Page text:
‘Wartime’ Ebola outbreak now spreading faster

The Ebola epidemic erupted in the forested zone straddling the borders of Guinea, Sierra Leone and Liberia earlier this year, and later spread to Nigeria.

The Ebola epidemic erupted in the forested zone straddling the borders of Guinea, Sierra Leone and Liberia earlier this year, and later spread to Nigeria.

The Ebola epidemic is moving faster than the authorities can handle and could take six months to bring under control, the medical charity MSF said on Friday.

The warning came a day after the World Health Organization said the scale of the epidemic had been vastly underestimated and that “extraordinary measures” were needed to contain the killer disease.

The U.N. health agency said the death toll from the worst outbreak of Ebola in four decades had now climbed to 1,069 in the four afflicted West African countries — Guinea, Liberia, Nigeria and Sierra Leone.

“It is deteriorating faster, and moving faster, than we can respond to,” Joanne Liu, the chief of Doctors without Borders, known by its French acronym MSF, told reporters in Geneva. She added that it could take six months to get the upper hand.

“It is like wartime,” she said a day after returning from the region. “I don’t think we should focus on numbers. To really get a reality check, we’re not talking in terms of weeks, but months” to control the epidemic.”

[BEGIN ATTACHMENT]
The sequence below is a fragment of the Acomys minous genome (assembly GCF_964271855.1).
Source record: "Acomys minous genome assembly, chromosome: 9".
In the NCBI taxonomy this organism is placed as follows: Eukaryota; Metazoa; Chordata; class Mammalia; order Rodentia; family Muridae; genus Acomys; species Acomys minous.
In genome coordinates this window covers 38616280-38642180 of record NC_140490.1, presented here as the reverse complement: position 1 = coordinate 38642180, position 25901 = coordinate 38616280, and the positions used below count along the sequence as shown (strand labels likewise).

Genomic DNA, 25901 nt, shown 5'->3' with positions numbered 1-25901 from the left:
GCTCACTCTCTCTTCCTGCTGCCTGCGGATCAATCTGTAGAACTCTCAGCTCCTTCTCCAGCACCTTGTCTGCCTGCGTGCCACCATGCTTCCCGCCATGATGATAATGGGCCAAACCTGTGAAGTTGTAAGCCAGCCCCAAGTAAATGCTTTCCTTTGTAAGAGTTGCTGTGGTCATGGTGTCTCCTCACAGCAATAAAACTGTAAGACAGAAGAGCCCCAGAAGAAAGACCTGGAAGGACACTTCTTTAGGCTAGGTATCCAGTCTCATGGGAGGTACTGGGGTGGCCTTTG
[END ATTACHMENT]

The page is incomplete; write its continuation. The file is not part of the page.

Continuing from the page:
WHO on Thursday said it was coordinating “a massive scaling up of the international response” to the epidemic. “Staff at the outbreak sites see evidence that the numbers of reported cases and deaths vastly underestimate the magnitude of the outbreak,” it said.

The epidemic erupted in the forested zone straddling the borders of Guinea, Sierra Leone and Liberia earlier this year, and later spread to Nigeria.

WHO declared a global health emergency last week — far too late, according to MSF, which months ago warned that the outbreak was out of control.

Liu said while Guinea was the initial epicentre of the disease, the pace there has slowed, with fears now focused on the other countries.

“If we don’t stabilise Liberia, we’ll never stabilise the region,” Liu said. Concerns have also centred on the Nigerian cases, which are in Lagos, sub-Saharan Africa’s largest city.

“Right now we have no past experience of Ebola within an urban setting,” said Liu.

As countries around the world stepped up measures to contain the disease, the International Olympics Committee said athletes from Ebola-hit countries had been barred from competing in pool events and combat sports at the Youth Olympics opening in China on Saturday.

The decision, which affects three unidentified athletes, was made “to ensure the safety of all those participating” in the Games in the city of Nanjing, the IOC and Chinese organisers said.

No cure or vaccine is currently available for Ebola, with the WHO authorising the use of largely untested treatments in efforts to combat the disease.

Hard-hit nations are awaiting consignments of up to 1,000 doses of the barely tested drug ZMapp from the United States, which has raised hopes of saving hundreds.

 
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